Poultry & Paralysis

Poultry & Paralysis
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A neuropathic strain of the fecal bacteria Campylobacter, found in poultry, can trigger Guillain-Barré syndrome, a rapid and life-threatening paralysis.

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Below is an approximation of this video’s audio content. To see any graphs, charts, graphics, images, and quotes to which Dr. Greger may be referring, watch the above video.

There is one neurological condition definitively caused by an infectious agent in poultry: Guillain-Barré syndrome. Also known as acute inflammatory demyelinating polyneuropathy, which is as bad as it sounds, it’s a brutally rapid, life-threatening autoimmune attack on your nervous system. It’s like MS in fast forward, where instead of taking years, you can end up paralyzed, on a ventilator, in a matter of days. Why would our immune systems do such a thing?

It didn’t mean to; it had the best of intentions. There is a neuropathic strain of a fecal bacteria, called Campylobacter, contaminating the U.S. chicken supply. If you get exposed and infected, 999 times out of 1,000, you just get sick; food poisoning. No problem, your immune system wipes out the invaders, and in a couple days, you’re as good as new. But in 1 in 1,000 cases, our immune system makes an honest mistake.

This is what your nerve cells look like on the outside, on a molecular level. This is what Campylobacter looks like on the outside. Your immune system detects the bacteria, rides in guns a-blazin’, take no prisoners. And your nerves end up a victim of friendly fire.

Your first symptom is what’s called ascending paralysis. Weakness starts in the hands and feet, and works its way up. In many cases it happens within hours. Within days you can’t walk, then you can’t swallow, then you can’t breathe. In which case you’re dead—unless you can get to an ICU with a mechanical ventilator, in which case, after about two weeks, something amazing happens.

Your immune system steps back from the fight, surveys the damage, and says, uh oh. And it stops, and you come back to life. Now sometimes, it’s too late, and you end up with severe lifelong disability. Or you don’t even make it that far—it kills people even in the best ICUs in the world.

The bottom line is that now that polio is largely a thing of the past, the most common cause of acute paralysis in the United States is, ultimately, chicken consumption.

Please consider volunteering to help out on the site.

Images thanks to Medlat, National Cancer Institute, Flip Schulke, De Wood, MrArifnajafov via Wikimedia Commons, and Gino.

Below is an approximation of this video’s audio content. To see any graphs, charts, graphics, images, and quotes to which Dr. Greger may be referring, watch the above video.

There is one neurological condition definitively caused by an infectious agent in poultry: Guillain-Barré syndrome. Also known as acute inflammatory demyelinating polyneuropathy, which is as bad as it sounds, it’s a brutally rapid, life-threatening autoimmune attack on your nervous system. It’s like MS in fast forward, where instead of taking years, you can end up paralyzed, on a ventilator, in a matter of days. Why would our immune systems do such a thing?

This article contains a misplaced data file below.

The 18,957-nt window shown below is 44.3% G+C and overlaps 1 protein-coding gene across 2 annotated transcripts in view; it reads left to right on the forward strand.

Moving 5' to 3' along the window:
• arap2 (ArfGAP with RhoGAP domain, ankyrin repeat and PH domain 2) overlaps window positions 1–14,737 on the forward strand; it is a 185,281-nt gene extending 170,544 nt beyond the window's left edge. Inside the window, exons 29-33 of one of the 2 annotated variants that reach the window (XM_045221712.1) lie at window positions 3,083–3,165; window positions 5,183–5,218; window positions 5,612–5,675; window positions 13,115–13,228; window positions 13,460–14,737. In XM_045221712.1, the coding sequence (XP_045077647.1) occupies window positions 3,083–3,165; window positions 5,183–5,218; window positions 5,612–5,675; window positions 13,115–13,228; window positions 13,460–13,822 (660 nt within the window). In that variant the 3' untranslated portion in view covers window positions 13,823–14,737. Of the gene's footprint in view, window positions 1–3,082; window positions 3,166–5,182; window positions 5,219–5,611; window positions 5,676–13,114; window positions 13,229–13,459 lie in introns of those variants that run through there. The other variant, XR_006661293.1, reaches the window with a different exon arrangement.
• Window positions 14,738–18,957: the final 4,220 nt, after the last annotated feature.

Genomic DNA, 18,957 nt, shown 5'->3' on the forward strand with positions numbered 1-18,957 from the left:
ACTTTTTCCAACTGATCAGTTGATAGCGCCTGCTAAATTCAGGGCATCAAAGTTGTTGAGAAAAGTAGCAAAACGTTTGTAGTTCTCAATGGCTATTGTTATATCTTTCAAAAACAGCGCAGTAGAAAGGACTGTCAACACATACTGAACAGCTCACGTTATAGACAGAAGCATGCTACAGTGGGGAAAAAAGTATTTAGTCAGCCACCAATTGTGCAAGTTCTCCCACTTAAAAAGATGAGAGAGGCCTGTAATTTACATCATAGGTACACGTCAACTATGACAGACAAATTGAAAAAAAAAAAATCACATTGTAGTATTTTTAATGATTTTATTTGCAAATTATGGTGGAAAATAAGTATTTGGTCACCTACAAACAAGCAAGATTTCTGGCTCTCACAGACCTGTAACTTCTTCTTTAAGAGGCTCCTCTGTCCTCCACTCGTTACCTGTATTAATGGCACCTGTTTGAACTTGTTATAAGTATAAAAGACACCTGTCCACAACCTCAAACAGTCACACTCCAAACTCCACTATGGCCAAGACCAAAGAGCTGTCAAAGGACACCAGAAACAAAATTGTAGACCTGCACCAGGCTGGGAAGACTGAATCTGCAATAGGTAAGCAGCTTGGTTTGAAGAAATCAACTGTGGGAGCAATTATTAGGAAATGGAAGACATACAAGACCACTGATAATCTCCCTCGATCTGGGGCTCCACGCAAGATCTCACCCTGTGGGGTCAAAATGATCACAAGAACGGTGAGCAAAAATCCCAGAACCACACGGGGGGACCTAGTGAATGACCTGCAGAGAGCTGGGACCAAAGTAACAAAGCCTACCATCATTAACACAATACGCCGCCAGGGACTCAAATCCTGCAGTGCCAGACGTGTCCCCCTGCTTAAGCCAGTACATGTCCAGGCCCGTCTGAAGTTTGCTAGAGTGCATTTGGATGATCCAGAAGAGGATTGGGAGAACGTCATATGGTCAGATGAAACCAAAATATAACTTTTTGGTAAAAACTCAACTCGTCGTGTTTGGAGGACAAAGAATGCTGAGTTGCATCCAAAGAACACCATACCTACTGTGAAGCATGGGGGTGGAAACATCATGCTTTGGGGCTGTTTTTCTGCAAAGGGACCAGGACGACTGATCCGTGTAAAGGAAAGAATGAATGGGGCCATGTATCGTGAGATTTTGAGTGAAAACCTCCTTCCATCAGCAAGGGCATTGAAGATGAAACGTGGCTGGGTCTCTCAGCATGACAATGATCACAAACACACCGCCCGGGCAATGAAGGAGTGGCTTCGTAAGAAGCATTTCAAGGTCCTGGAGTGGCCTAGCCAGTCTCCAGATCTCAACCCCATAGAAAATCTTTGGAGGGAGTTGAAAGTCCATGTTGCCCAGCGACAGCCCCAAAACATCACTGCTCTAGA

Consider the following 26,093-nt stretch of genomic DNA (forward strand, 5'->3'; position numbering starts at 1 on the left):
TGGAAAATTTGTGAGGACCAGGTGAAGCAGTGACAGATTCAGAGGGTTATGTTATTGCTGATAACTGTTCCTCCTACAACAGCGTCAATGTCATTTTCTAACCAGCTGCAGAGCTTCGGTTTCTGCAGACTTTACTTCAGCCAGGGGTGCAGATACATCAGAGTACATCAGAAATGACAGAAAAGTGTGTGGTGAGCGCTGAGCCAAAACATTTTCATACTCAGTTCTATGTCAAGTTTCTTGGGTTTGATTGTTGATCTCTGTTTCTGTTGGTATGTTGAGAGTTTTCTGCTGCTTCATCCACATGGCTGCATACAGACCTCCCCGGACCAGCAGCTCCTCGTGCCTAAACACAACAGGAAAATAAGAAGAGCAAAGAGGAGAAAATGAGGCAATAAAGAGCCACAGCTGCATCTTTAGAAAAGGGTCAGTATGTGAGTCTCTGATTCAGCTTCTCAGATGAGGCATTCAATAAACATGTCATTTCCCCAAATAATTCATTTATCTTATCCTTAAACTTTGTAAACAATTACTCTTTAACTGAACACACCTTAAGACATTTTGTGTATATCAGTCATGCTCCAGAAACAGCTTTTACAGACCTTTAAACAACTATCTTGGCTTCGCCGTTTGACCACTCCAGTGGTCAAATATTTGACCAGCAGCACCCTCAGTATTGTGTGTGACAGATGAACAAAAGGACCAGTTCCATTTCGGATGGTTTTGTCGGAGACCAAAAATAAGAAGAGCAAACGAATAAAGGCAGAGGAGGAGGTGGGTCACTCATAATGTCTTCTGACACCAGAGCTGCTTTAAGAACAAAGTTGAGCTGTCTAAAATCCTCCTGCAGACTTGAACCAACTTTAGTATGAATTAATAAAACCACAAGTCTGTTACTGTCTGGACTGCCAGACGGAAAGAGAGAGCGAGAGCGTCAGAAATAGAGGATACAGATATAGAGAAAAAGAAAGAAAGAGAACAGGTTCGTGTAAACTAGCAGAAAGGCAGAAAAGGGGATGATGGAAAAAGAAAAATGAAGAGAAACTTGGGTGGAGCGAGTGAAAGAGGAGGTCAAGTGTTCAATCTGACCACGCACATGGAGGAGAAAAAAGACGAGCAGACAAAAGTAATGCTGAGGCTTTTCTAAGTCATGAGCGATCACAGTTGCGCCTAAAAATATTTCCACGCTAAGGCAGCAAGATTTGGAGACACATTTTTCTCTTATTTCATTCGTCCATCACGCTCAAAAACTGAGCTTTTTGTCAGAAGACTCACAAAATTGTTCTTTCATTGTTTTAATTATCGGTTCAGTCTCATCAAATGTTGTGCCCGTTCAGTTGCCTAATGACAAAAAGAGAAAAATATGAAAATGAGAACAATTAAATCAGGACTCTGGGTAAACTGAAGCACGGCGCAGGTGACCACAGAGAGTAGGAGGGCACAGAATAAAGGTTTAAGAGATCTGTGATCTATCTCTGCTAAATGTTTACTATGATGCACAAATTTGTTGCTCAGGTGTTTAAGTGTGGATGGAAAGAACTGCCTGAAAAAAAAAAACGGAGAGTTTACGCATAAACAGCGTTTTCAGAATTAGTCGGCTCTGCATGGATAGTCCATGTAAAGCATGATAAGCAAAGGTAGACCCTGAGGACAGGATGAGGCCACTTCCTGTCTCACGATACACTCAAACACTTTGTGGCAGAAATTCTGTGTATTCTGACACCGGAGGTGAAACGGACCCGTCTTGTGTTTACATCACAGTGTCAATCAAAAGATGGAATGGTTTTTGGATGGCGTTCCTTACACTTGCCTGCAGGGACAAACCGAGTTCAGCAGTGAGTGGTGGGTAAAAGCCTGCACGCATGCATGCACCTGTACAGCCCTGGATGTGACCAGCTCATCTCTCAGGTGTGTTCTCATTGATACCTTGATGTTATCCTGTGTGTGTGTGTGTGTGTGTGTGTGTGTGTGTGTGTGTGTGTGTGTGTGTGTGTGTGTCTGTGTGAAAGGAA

It didn’t mean to; it had the best of intentions. There is a neuropathic strain of a fecal bacteria, called Campylobacter, contaminating the U.S. chicken supply. If you get exposed and infected, 999 times out of 1,000, you just get sick; food poisoning. No problem, your immune system wipes out the invaders, and in a couple days, you’re as good as new. But in 1 in 1,000 cases, our immune system makes an honest mistake.

This is what your nerve cells look like on the outside, on a molecular level. This is what Campylobacter looks like on the outside. Your immune system detects the bacteria, rides in guns a-blazin’, take no prisoners. And your nerves end up a victim of friendly fire.

Your first symptom is what’s called ascending paralysis. Weakness starts in the hands and feet, and works its way up. In many cases it happens within hours. Within days you can’t walk, then you can’t swallow, then you can’t breathe. In which case you’re dead—unless you can get to an ICU with a mechanical ventilator, in which case, after about two weeks, something amazing happens.

Your immune system steps back from the fight, surveys the damage, and says, uh oh. And it stops, and you come back to life. Now sometimes, it’s too late, and you end up with severe lifelong disability. Or you don’t even make it that far—it kills people even in the best ICUs in the world.

The bottom line is that now that polio is largely a thing of the past, the most common cause of acute paralysis in the United States is, ultimately, chicken consumption.

Please consider volunteering to help out on the site.

Images thanks to Medlat, National Cancer Institute, Flip Schulke, De Wood, MrArifnajafov via Wikimedia Commons, and Gino.

Nota del Doctor

How common is fecal contamination of retail chicken? See Fecal Residues on Chicken, and for meat in general, see my video Fecal Bacteria Survey. And for a discussion of other neurological conditions that may be linked to poultry consumption, see Poultry Exposure & Neurological Disease. There’s also a strain of E. coli in chicken that causes urinary tract infections: Chicken Out of UTIs

Be sure to check out my associated blog posts: Adding FDA-Approved Viruses to MeatGerson Therapy for Cancer?; and Bugs & Drugs in Pork: Yersinia & Ractopamine.

If you haven’t yet, you can subscribe to my videos for free by clicking here.

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